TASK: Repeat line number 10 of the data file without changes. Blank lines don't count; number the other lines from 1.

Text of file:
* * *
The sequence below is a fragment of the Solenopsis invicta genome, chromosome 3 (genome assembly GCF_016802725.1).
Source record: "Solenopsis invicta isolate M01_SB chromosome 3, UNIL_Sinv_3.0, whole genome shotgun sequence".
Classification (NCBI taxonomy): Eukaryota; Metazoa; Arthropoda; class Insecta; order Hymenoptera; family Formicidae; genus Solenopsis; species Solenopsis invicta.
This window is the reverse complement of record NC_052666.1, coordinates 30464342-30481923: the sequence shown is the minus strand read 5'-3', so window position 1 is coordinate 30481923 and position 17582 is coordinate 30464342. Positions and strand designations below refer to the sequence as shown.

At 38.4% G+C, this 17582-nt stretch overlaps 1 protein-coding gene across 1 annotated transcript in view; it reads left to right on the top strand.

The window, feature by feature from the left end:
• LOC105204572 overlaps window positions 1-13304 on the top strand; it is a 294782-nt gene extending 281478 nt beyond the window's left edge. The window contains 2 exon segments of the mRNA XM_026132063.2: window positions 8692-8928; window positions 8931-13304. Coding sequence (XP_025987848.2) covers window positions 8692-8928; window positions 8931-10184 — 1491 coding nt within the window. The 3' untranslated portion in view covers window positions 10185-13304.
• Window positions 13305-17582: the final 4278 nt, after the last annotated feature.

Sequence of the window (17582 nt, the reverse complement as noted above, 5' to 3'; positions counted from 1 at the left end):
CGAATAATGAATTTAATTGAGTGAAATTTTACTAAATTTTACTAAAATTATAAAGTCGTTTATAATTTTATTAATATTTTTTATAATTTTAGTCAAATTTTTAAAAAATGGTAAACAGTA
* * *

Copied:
CGAATAATGAATTTAATTGAGTGAAATTTTACTAAATTTTACTAAAATTATAAAGTCGTTTATAATTTTATTAATATTTTTTATAATTTTAGTCAAATTTTTAAAAAATGGTAAACAGTA